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Technical Glitch Caused Distribution of Fewer PLE Papers in Schools-UNEB

Some of the affected schools were Nakasero Primary School, St Martin KCCA Primary School in Mulago and Kitante Primary School. Rogers Nambuli, the headteacher Nakasero Primary School, says when they noticed that ten scripts were missing, they informed the KCCA area supervisor.
Pupils from KCCA Primary School sitting for PLE

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Uganda National Examination Board-UNEB experienced a technical glitch on the last day of the Primary Leaving Examinations- PLE resulting to a number of schools receiving fewer or more examination scripts compared to the number of registered candidates.

Some of the affected schools were Nakasero Primary School, St Martin KCCA Primary School in Mulago and Kitante Primary School.

Rogers Nambuli, the headteacher Nakasero Primary School, says when they noticed that ten scripts were missing, they informed the KCCA area supervisor.

“We were racing against time as pupils were already in the room waiting to start. We had to call the area supervisor and the team at KCCA who directed us on what to do. I had to drive to Bat Valley in the company of the invigilator to pick scripts,” Nambuli narrates.

Surprisingly, Bat Valley Primary School who had registered 90 candidates had received over 100 scripts.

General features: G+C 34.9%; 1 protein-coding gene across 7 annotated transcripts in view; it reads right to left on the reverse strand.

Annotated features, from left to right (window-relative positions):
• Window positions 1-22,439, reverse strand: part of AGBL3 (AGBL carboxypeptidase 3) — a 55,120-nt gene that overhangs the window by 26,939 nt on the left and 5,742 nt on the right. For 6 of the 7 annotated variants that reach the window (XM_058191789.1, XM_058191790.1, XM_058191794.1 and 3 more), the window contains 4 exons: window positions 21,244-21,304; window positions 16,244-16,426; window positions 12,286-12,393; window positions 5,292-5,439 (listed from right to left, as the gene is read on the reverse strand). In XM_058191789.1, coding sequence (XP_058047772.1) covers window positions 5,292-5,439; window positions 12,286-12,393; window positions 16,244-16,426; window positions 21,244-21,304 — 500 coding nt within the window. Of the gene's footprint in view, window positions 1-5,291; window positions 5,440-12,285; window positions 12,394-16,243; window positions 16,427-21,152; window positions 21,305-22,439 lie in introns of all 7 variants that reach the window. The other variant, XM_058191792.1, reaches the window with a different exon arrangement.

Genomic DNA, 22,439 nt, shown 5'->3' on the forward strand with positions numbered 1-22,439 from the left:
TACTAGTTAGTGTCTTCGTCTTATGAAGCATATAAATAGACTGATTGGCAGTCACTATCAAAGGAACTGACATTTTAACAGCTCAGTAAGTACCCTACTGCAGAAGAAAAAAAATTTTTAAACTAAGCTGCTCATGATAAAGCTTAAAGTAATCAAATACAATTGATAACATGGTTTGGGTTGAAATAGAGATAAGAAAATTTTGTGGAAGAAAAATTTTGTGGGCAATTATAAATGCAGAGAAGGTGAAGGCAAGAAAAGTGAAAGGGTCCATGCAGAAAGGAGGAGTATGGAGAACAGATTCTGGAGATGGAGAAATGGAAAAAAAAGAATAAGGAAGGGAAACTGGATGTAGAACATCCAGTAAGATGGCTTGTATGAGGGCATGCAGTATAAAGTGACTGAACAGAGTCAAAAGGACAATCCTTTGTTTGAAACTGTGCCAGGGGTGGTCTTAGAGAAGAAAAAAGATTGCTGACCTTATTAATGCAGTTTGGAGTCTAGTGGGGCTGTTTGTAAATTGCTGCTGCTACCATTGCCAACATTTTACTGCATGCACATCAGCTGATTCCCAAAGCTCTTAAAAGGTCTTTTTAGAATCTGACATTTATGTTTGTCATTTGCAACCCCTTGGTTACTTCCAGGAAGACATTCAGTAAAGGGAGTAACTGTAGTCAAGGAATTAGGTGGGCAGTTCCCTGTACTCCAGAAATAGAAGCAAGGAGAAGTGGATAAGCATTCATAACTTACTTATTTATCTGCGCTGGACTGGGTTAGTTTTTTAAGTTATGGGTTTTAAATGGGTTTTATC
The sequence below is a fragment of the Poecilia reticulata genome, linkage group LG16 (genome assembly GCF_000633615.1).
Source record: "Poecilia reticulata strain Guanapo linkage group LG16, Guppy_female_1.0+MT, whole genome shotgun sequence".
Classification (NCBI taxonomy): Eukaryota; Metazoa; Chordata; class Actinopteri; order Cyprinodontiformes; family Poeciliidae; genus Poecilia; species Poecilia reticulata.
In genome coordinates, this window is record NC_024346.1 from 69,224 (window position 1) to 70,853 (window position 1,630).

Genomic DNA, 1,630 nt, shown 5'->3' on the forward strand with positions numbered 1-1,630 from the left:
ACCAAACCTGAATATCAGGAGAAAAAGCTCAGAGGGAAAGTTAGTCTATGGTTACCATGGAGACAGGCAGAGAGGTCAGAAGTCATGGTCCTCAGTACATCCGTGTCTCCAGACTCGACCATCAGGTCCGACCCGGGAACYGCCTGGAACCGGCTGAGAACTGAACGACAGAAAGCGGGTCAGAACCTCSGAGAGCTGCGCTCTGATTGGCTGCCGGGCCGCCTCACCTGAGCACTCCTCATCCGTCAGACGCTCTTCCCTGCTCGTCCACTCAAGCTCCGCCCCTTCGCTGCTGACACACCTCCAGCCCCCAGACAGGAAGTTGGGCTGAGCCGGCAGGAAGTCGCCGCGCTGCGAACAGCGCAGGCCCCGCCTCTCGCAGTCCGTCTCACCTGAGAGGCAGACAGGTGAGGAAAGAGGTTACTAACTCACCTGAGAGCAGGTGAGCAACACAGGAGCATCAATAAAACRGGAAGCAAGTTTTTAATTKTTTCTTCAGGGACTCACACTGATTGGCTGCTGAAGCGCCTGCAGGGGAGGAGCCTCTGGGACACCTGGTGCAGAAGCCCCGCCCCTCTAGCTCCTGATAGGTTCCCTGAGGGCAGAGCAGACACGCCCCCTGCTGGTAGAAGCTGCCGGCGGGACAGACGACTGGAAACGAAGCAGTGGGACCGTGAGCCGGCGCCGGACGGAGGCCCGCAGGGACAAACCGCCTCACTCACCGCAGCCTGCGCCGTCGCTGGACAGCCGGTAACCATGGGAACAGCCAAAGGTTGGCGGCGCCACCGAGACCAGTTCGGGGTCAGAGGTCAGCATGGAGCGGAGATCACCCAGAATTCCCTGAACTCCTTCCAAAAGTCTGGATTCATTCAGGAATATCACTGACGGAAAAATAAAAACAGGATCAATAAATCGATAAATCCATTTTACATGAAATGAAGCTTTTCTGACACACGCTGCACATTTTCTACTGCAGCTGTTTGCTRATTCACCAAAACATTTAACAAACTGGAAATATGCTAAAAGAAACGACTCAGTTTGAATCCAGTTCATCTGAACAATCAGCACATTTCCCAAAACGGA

Dan Odongo, the Executive Secretary UNEB who declined to reveal that exact technological glitch says that it will not happen again.

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Examination papers are printed at the UNEB printer in Kyambogo where they are supposed to be packed in different UNEB assigned envelopes. At the printery, scripts for each school are sent according to the number of candidates registered by UNEB. The examination body also includes an excess of two papers in case of an emergency.

However, a source at UNEB who preferred anonymity explains that at the printery, there are different machines that play different roles in the examination printing process. Some machines print the examinations, while others count the scripts according to a preset number.

The machine at Kyambogo counts examination papers in batches of 50. After which, a UNEB member of staff places the scripts in envelops depending on the number of registered students in a given centre.

"In a case where a centre needs for example 115 examination papers, it’s the duty of the packing officers to pick 15 additional scripts from a batch of 50 and supplement,” says the source.

Odongo says that despite having put in place systems like online registration to reduce on human error when entering in school details during registration, mistakes at times happen.

“We still have schools that use the old paper method and mistakes can take place when the figures are being entered into the system. That is why we send an extra to papers to cover for any mistakes. In case where no emergency arises, the papers are left for the school for revision purposes,” Odongo explained.   

According to UNEB, in situations where fewer examination papers are sent to school, examination invigilators and the head of the examination centre are supposed to notify the area supervisors who contacts UNEB and if more copies are available, they are sent to the school but if they are not, photocopying might be the next best option.